Chinese social networks crack down on tricks used to circumvent censorship
Beijing, Jul 14 (EFE).- Chinese social media networks such as Sina Weibo and the Bilibili video service have announced campaigns against “wrongly written” Chinese characters, state media reported Thursday.
Weibo on Wednesday said it launched a campaign to “rectify posts that use wrongly written characters, including homophonous characters or restructured characters, to spread illegal and harmful information,” state news outlet Global Times said.
Chinese internet users often resort to homophones, very common in the Chinese language, to circumvent censorship.
For example, to refer to “harmony,” a common euphemism for “censorship,” the characters for “river crab” are used, with almost identical pronunciation.
Latin alphabet initials are also used to avoid the mention of sensitive words, for example, “government” becomes “ZF,” initials of “zheng” and “fu,” the two syllables that make up the word in Chinese.
This practice extends not only to politically sensitive content, but also to potentially fraudulent promotional content that uses homophones to camouflage references to keywords such as “credit card” or “loan” and to materials of a pornographic nature, which are prohibited in the country.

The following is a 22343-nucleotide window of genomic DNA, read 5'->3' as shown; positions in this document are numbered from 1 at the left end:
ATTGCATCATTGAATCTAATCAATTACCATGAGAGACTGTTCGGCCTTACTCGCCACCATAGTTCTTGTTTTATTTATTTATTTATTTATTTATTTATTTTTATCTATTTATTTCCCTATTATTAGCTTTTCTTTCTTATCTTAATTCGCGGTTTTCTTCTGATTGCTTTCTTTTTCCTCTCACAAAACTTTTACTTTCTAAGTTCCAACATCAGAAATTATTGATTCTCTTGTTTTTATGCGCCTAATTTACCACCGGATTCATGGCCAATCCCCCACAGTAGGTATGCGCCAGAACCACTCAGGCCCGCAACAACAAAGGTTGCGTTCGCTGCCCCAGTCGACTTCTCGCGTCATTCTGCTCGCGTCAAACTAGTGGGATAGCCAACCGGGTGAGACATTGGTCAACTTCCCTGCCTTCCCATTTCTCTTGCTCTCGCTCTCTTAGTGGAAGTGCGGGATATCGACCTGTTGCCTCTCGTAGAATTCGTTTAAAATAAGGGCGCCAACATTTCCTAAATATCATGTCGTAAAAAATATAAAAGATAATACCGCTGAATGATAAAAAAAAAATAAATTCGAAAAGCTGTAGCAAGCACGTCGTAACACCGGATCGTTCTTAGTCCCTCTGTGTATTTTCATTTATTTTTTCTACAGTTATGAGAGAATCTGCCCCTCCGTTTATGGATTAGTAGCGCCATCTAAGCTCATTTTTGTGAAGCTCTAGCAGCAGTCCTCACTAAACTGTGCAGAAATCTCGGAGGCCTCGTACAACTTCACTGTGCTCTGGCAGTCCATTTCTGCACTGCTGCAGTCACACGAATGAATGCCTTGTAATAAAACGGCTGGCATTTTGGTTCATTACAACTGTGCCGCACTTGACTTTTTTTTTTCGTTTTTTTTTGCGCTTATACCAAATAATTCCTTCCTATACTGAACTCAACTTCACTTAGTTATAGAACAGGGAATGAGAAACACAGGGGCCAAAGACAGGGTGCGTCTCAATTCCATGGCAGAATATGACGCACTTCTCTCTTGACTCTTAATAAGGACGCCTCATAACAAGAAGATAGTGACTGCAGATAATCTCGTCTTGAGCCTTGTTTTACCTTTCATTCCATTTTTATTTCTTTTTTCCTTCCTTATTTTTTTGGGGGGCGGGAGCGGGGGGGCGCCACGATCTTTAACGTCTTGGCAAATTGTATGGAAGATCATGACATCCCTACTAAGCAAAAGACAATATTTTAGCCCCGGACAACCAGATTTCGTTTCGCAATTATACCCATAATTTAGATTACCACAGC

Weibo announced on Wednesday that its campaign aims to “create a clean network environment and maintain healthy online community,” a goal it aims to achieve “by improving keyword recognition and management software,” Global Times said.
The platform will also promote the use of “standard Chinese characters through incentives and public events.”
Bilibili said its move was intended to “implement the platform’s responsibility to help promote the standardization of Chinese characters and language and spread excellent Chinese traditional culture,” Global Times said.
The campaigns have in recent hours become one of the most popular topics on Weibo, with netizens reflecting varying opinions.
“I support the measure. Reading messages with these tricks is really cumbersome,” said one commenter, while another also showed support and denounced that some “commercial accounts use all kinds of tricks to confuse people.”
Others criticized the measure.
“They don’t let us use normal words and now they don’t let us use homophones either?” lamented one user.
China has the most internet users in the world, but at the same time exercises the some of the strictest controls over content – popular global services such as Google, Facebook, Twitter and YouTube have been blocked in the country for years. EFE